Last but certainly not least, the 2000 Sportiva from 1954 which is one of the best looking and glamorous cars of the past century. It was designed by Franco Scaglione fromBertone but unfortunately, although the 2000 Sportiva was meant to be a mass-production car it never made it and instead the Giulietta Sprint –also designed by Franco Scaglione- took its place as a mass production Alfa. Technically speaking the 2000 Sportiva was quite ahead of its time, featuring an all-aluminum body and the De Dion rear axle which 20 years later was adopted by the Alfetta.
Bottom line, the Mille Miglia 2012 Revival Parade was an event at which almost every motorist in the world wanted to participate. Not only it was the 80th anniversary of the first win of an 8C at the Mille Miglia, but it was also the 50th anniversary of the Giulia and the 40th anniversary of the Alfetta.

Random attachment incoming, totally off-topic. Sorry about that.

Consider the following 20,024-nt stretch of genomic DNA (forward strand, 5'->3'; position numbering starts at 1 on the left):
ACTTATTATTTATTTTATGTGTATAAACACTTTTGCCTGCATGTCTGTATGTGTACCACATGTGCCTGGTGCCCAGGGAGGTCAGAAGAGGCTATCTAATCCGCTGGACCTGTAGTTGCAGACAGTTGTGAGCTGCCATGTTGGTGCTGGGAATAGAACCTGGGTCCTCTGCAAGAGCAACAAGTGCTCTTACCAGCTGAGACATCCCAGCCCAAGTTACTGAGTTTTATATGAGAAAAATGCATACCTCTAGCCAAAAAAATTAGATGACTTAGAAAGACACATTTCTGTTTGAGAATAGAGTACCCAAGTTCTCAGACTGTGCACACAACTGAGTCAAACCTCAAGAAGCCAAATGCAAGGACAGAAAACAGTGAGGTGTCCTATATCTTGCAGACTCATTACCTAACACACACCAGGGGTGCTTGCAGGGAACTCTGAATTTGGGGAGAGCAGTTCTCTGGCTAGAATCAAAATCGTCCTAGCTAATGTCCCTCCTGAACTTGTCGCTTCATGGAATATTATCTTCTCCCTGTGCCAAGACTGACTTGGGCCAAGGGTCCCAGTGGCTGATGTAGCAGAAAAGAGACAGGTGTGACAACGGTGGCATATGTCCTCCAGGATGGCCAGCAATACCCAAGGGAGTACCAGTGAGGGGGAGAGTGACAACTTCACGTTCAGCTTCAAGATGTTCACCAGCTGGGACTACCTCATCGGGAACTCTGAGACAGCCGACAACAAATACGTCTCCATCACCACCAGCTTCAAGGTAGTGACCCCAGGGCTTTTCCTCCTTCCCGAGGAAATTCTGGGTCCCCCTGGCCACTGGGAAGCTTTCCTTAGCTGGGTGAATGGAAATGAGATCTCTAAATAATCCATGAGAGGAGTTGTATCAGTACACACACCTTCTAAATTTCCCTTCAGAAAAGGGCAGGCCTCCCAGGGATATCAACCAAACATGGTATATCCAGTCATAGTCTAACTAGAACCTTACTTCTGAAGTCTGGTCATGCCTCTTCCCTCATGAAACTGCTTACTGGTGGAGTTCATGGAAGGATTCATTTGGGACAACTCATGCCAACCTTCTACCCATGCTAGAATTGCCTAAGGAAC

For the 2012 edition of the historical "Mille Miglia" tribute, the Alfa Romeo Historic Motoring team will be lining up four official Museum vehicles, two pre-war - the "1500 SS" and the "1750 GS" - and two models from the 1950s -the "1900 SS" and the "2000 Sportiva" - which in accordance with the regulations, took part in the Mille Miglia race, held from 1927 to 1957, and which saw Alfa vehicles triumph some eleven times: a record which remains unbeaten.